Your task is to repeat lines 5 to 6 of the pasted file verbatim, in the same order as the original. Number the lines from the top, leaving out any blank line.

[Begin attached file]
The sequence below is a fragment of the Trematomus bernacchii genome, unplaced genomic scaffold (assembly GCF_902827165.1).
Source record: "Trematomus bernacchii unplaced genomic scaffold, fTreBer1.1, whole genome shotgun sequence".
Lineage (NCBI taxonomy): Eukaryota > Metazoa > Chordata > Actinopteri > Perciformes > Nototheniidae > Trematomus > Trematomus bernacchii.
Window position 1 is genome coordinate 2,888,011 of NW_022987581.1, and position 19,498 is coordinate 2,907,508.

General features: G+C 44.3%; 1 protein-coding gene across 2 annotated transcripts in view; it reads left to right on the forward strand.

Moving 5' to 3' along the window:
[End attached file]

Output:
General features: G+C 44.3%; 1 protein-coding gene across 2 annotated transcripts in view; it reads left to right on the forward strand.

Moving 5' to 3' along the window: